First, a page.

The headline says it all. Would-be presidential contender and former House Speaker Newt Gingrich explained away his screwing around on two former wives by recently telling a Christian Broadcasting Network interviewer, “There’s no question that at times in my life, partially driven by how passionately I felt about this country, that I worked far too hard and that things happened in my life that were not appropriate.”
Now there’s an understatement that takes the notion of ‘taking one for the team’ to an entirely different level. See “Eye of The Newt” by Gail Collins in “The New York Times.”
Newt’s on his third marriage after screwing around on his first wife, Jackie, who was recovering from uterine cancer when he sprang the news about divorcing her. His second wife, Marianne, was suffering from multiple sclerosis when he jumped the shark to be with another woman and told her he wanted out of the marriage.
But in bringing up pointy-headed Newt, it isn’t so much to put too fine a point on thinking with the wrong head while working “far too hard.” I bring him up instead as a take-off toward gaining a better understanding of the underlying rationale of Texas lawyers who recently voted down a proposed new ethical rule barring sex with clients.
It was attention-grabbing news, especially since most, if not all, state supreme courts in other jurisdictions already prohibit cliental carnal knowledge. Besides being unseemly and violative of the age-old rule about not getting your nookie where you get your cookies, it’s also called conflict of interest. And indeed, the Texas Supremes may have the last work on the subject, anyway.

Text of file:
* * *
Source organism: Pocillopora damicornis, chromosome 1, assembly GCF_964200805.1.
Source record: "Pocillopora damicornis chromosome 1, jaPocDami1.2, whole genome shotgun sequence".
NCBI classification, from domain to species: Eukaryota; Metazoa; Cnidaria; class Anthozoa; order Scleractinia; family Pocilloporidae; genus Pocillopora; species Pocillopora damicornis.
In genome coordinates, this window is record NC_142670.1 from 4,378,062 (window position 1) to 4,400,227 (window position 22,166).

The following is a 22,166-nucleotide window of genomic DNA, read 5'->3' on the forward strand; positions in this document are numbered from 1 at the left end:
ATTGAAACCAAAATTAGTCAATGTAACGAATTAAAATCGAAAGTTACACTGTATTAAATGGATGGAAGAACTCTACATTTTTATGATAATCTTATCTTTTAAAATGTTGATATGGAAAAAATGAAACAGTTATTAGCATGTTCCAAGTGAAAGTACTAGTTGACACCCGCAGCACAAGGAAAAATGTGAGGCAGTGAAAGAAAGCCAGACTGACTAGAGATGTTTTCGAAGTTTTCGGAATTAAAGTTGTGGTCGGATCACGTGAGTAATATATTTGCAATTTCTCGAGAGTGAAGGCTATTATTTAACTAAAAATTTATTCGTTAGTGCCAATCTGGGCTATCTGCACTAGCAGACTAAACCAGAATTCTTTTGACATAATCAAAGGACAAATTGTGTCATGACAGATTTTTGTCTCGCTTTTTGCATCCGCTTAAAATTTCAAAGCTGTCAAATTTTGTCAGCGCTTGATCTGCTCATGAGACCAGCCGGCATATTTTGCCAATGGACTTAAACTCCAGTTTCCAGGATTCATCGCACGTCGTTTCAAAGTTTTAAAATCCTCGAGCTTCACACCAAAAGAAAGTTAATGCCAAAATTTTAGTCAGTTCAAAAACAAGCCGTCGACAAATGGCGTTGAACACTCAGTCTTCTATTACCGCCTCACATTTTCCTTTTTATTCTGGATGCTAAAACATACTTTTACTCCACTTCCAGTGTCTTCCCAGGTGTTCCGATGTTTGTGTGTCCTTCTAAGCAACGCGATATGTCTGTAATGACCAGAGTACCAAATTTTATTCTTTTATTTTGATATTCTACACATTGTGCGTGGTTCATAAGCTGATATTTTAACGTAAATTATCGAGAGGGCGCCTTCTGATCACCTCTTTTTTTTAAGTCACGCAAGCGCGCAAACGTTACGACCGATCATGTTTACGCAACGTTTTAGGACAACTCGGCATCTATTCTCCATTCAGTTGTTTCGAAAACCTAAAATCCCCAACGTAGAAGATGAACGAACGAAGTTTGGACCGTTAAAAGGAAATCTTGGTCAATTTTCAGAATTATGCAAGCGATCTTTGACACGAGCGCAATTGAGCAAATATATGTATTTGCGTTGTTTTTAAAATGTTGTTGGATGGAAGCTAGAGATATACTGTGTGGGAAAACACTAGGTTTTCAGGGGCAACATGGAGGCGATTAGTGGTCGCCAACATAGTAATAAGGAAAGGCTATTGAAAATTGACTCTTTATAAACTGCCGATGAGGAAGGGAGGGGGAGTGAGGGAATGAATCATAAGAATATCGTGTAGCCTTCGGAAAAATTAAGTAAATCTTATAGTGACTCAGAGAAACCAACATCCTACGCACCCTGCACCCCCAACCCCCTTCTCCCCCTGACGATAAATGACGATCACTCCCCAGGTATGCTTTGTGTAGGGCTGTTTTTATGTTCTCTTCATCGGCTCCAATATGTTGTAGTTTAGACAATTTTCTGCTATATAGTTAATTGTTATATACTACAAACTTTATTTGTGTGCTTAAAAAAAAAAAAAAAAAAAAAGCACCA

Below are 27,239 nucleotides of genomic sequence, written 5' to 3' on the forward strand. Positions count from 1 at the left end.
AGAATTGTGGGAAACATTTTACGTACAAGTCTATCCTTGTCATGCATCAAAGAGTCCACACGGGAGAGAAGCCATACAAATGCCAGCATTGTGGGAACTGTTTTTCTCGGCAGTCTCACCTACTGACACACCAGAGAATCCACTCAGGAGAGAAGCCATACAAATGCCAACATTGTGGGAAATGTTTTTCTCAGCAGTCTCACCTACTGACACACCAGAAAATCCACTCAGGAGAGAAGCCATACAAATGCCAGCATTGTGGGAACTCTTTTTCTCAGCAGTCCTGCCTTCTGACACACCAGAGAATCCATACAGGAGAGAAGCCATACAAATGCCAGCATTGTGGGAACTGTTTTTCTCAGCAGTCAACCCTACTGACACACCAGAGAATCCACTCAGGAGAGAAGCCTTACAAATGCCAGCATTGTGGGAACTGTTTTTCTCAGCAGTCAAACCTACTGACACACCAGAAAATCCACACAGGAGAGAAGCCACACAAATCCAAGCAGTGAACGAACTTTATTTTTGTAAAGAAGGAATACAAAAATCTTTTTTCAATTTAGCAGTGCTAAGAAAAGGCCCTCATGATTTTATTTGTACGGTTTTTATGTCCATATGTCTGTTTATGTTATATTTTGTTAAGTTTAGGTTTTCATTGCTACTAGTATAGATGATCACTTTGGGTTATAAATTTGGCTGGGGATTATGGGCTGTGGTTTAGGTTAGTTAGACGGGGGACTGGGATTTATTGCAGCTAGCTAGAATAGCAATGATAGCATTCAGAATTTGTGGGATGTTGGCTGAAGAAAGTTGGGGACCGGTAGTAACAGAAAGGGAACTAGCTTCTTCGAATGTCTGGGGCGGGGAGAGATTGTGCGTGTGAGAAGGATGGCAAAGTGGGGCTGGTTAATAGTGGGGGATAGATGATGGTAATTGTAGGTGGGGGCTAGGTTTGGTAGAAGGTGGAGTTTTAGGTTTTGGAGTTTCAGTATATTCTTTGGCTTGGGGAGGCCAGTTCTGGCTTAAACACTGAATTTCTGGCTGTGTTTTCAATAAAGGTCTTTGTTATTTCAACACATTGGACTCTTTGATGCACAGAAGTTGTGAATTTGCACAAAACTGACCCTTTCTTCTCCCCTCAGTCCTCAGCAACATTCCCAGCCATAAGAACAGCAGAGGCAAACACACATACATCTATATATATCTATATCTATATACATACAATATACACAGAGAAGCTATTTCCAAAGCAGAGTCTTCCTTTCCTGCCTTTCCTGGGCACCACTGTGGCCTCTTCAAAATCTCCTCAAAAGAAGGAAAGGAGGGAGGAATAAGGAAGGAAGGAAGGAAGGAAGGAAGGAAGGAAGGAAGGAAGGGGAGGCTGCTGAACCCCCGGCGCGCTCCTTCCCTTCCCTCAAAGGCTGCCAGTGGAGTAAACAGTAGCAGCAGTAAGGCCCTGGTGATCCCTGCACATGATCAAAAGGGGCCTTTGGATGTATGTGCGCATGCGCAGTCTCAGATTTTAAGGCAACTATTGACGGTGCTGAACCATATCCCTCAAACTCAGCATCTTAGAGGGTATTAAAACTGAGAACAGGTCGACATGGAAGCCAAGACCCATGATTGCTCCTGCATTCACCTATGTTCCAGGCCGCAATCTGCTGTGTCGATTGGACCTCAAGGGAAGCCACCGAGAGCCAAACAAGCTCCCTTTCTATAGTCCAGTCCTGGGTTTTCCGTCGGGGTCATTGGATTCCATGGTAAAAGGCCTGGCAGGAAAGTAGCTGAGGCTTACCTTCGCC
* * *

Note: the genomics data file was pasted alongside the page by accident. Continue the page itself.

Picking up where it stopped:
But when “Texas Lawyers Reject Ban on Sex with Clients,” one offered explanation was that the lawyers weren’t so much against the proposed rule as they were protesting the amendment process. That’s one heck of a protest vote when a whopping 72 percent of the lawyers in Texas said “no” to banning sex with clients.
There were six ballot questions on the proposed amendments to the Texas Disciplinary Rules of Professional Conduct. As recapped by the results, all of the proposals went down to defeat so it wasn’t just about screwing around with not screwing around.
But to follow Newt’s lead, I think there’s possibly one more explanation for the thumbs down on getting down. Paraphrasing the inimitable rationalization of the Newt, I think it’s because, as zealous advocates, lawyers “partially driven by how passionately [they feel] about [their clients], that [they] work far too hard and that things happen in their lives that while not appropriate shouldn’t be sanctionable.”
This is inspiring stuff. Many lawyers do work too hard. And Lord knows, many lawyers are way too passionate.
The weakness of caring too much.
The last prominent philandering lawyer with a gift for such rationalization was John Edwards. But far as I know, he wasn’t carrying on at the law office. Turns out, he was just caring too much – – – about people. Oy vey!
What Edwards said was in response to an inane question during the 2008 presidential debate. Along with the other candidates on the stage at the Democratic Debate in January 2008, Edwards was asked, “What’s your greatest weakness?” He replied that, “I care too much.” See “My Weakness Is That I Care Too Much” – Commentary Magazine.
So if lawyers in Texas feel chastened by media fallout and feel they have to justify their vote against sex with clients, all they need to remember is that between the intersection of feeling too much passion and working too hard, they can simply add that they care too much.